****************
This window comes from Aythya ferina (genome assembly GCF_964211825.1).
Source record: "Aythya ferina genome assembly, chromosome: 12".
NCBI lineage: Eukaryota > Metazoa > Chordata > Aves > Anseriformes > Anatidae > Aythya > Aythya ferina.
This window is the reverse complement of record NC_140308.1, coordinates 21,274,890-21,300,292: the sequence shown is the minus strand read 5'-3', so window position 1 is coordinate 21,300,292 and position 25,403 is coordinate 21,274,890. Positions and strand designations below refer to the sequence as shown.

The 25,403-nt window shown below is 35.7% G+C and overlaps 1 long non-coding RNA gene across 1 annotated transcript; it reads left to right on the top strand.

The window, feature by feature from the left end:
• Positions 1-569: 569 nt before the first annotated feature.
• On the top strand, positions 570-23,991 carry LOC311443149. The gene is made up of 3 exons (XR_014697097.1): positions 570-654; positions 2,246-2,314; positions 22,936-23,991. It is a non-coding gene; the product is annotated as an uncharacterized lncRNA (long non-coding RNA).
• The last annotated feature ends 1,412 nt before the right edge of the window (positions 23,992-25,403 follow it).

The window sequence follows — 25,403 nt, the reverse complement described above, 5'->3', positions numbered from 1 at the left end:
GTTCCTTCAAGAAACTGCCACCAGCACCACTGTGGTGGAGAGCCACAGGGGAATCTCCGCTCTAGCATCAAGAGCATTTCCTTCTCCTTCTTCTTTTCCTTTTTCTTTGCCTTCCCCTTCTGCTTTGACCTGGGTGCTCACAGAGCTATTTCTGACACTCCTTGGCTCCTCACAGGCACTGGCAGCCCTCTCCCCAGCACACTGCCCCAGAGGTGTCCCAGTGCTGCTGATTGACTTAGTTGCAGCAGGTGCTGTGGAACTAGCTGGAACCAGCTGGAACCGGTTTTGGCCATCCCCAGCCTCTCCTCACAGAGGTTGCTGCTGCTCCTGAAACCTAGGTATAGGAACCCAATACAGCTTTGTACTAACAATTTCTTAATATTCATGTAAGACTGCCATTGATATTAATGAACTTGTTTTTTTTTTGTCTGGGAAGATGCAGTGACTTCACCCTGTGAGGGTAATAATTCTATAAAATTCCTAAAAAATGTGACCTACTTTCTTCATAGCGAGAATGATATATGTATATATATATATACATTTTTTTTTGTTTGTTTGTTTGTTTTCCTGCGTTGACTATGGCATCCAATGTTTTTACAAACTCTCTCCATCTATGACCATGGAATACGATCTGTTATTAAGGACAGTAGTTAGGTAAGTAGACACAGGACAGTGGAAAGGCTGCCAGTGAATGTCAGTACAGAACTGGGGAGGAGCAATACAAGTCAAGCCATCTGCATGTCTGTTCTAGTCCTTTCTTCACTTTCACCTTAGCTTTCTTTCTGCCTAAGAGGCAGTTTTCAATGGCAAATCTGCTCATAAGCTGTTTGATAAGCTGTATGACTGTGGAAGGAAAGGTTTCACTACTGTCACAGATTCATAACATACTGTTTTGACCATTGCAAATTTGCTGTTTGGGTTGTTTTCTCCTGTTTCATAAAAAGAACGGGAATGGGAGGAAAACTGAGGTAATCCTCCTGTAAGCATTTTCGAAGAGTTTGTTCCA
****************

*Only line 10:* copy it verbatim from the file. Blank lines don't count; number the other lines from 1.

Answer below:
The window sequence follows — 25,403 nt, the reverse complement described above, 5'->3', positions numbered from 1 at the left end: